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post #25 of 35 Old 07-30-2015, 10:54 AM Thread Starter
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I will check the date code, but it was purchased in July and worked until the other day. Also, I bought two canisters at the same time and tried the spare with the same result.
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post #26 of 35 Old 07-30-2015, 10:58 AM
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Nail guns

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Originally Posted by bigarm View Post
Toolman: tried to pm you but it says you can't get pm's. Are there certain nailers you recommend?
There are a lot of good nailers on the market, but I still recommend a tool from one of the major mfg. Senco, Paslode, Bostitch or Hitachi.
On the second tier, I think you will be happy with Porter Cable or DeWalt.
Buy the brand that is readily available to you and convenient.
I would not buy a nailer for serious woodworking from HF.
Good luck with your purchase.
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post #27 of 35 Old 07-30-2015, 11:52 AM
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Quote:
Originally Posted by Toolman50 View Post
Nails are cut rather than sharpened. A strip of approximately 25 nails are pulled to length, headed and cut at a rate of about 100 per second.
The tooling for this operation puts the bevel of the cut on the side rather than front to back.
You are correct that the nail wants to naturally follow the grain of the wood. When the nail comes out the side, we call this a "shiner" and no one wants a shiner on your project. When working on something thin like a door jamb, it's common to turn the tool at a 90 degree angle to avoid a shiner. Shiners are caused as much from the soft tensile strength of the wire (all nails are made from wire) as the point configuration. A hardened nail drives better.
Also the gauge of the nail can make a difference in getting a good straight drive. A common Senco nail is their 15 gauge finish nail. A common Paslode nail is 16 gauge. The heavier gauge (15) will drive straighter in most cases. A 2" 18 gauge nail will follow the grain even more.
I kinda figured the nails were cut instead of sharpened. Senco nails are cut/sharpened from front to rear, I guess that is the main reason I am partial to Senco.

One thing we did when a nail didn't sink all the way in was to pull the nails in the gun back so a nail would not fire, place the gun over the nail that is sticking out so it goes in the plunger hole and make a dry shot, it will drive the nail the rest of the way in 99% of the time, if the nail has hit another nail, it won't set, it will mess the nail head up by trying to resink it.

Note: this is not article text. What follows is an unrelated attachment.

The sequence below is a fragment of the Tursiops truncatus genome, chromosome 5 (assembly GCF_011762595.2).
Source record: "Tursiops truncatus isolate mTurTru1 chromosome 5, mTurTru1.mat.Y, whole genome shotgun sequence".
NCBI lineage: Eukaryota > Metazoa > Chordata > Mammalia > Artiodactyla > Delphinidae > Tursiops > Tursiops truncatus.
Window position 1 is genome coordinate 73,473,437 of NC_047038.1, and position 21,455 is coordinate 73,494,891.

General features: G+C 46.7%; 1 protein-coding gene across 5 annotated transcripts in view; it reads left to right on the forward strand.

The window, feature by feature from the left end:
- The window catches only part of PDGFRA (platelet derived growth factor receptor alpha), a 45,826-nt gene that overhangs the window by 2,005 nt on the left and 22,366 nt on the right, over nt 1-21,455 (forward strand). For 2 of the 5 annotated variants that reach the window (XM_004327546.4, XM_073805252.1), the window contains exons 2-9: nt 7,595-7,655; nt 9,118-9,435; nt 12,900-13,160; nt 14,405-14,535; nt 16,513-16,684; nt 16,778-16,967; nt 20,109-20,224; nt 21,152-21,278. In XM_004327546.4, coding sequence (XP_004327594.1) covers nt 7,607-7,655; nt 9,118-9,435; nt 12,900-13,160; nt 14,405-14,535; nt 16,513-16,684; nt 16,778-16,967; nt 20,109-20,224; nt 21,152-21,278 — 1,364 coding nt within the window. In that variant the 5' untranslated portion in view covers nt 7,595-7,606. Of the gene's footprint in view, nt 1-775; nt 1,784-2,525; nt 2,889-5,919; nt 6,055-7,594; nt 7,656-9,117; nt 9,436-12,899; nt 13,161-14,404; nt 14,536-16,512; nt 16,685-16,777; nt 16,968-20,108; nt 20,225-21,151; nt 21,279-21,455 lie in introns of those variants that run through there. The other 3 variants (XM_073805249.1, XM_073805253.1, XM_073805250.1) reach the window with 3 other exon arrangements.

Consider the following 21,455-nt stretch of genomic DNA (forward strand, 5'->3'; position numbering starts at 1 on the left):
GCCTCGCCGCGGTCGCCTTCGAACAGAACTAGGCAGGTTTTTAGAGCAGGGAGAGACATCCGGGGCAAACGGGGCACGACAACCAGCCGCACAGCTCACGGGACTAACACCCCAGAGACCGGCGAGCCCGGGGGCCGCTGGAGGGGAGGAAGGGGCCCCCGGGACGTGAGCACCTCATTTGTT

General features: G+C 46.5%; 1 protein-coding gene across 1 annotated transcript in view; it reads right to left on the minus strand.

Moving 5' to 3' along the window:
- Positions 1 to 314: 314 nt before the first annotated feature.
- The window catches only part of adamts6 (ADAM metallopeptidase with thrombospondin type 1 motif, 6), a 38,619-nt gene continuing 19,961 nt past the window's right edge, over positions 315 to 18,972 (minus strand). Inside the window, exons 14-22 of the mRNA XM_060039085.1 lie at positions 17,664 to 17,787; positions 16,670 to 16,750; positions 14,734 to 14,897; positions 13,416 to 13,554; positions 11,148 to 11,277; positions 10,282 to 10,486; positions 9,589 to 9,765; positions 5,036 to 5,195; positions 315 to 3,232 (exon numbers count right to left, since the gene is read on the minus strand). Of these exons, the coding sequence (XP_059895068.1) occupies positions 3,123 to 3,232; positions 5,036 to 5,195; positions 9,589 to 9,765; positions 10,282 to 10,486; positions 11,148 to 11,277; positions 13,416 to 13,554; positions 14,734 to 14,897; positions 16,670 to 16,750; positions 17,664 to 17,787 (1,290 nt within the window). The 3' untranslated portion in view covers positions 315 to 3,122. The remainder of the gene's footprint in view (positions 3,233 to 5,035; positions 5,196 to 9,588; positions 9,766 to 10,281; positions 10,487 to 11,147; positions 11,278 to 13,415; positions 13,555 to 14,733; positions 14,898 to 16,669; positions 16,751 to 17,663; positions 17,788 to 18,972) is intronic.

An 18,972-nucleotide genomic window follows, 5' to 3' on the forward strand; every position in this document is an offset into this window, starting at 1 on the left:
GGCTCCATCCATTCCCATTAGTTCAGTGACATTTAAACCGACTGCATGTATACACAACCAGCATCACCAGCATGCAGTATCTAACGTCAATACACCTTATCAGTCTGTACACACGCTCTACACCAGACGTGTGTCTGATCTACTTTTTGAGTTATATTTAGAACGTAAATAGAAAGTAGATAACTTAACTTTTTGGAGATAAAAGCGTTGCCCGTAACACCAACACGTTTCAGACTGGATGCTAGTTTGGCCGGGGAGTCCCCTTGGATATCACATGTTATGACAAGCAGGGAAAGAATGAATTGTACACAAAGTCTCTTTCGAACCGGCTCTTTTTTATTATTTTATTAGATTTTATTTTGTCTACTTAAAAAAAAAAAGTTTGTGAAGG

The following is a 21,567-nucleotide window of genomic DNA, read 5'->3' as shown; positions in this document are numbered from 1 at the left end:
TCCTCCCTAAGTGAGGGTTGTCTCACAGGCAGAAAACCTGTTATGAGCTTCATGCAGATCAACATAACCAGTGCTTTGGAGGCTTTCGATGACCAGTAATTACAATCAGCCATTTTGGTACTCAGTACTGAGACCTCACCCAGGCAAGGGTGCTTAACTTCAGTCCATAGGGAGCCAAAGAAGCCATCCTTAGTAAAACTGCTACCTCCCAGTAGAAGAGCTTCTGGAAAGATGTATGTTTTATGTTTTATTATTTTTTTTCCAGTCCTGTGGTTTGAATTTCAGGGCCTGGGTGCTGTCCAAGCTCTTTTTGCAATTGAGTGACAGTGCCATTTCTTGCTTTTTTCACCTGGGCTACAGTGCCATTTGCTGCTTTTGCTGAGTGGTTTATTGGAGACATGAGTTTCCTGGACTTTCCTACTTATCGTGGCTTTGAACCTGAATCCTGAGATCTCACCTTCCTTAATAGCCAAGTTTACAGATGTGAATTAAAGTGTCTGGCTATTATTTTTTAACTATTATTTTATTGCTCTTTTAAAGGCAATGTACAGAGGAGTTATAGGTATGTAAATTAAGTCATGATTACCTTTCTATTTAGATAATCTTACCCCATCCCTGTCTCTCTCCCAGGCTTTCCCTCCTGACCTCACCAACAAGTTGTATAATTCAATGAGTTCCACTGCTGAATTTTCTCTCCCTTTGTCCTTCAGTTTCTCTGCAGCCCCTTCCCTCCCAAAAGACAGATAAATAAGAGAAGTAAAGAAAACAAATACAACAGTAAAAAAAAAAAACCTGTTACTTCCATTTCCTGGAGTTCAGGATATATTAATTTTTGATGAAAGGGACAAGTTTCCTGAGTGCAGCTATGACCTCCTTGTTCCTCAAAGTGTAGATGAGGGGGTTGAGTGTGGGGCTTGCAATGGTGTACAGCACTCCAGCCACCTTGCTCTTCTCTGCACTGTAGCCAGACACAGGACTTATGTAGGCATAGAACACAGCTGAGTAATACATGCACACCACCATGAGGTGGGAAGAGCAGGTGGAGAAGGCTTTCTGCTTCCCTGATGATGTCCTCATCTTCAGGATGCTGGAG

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post #28 of 35 Old 07-30-2015, 02:20 PM
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Quote:
Originally Posted by Toolman50 View Post
Most modern nailers have a depth adjustment. This moves the safety on the tool closer or further from the wood, so you can flush drive or counter-sink the nails.
When working with extremely hard woods such as pecan, you may find your nailer does not have the power to fully drive a 2" nail even when the depth adjustment is set to the lowest setting. Example: the tool will counter sink a 1 1/4" nail, flush a 1 1/2" nail, but leaves the 2" nail standing 1/8" proud and unacceptable. With an air tool, you can increase the air pressure (maximum pressure in most cases is 120 psi) to increase the power, but with a battery operated tool, you run at full power all the time with no additional power available.
You notice the power of these tools when you are driving the longer lengths of nails into really hard woods. All tools will work fine in softer woods like pine and cedar.


The battery powered ones I was referring to have not just a depth setting adjustment but also a 'power' adjustment, much like adjusting the pressure on a compressor.
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post #29 of 35 Old 07-30-2015, 04:01 PM
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Quote:
Originally Posted by BigJim View Post
I kinda figured the nails were cut instead of sharpened. Senco nails are cut/sharpened from front to rear, I guess that is the main reason I am partial to Senco.

One thing we did when a nail didn't sink all the way in was to pull the nails in the gun back so a nail would not fire, place the gun over the nail that is sticking out so it goes in the plunger hole and make a dry shot, it will drive the nail the rest of the way in 99% of the time, if the nail has hit another nail, it won't set, it will mess the nail head up by trying to resink it.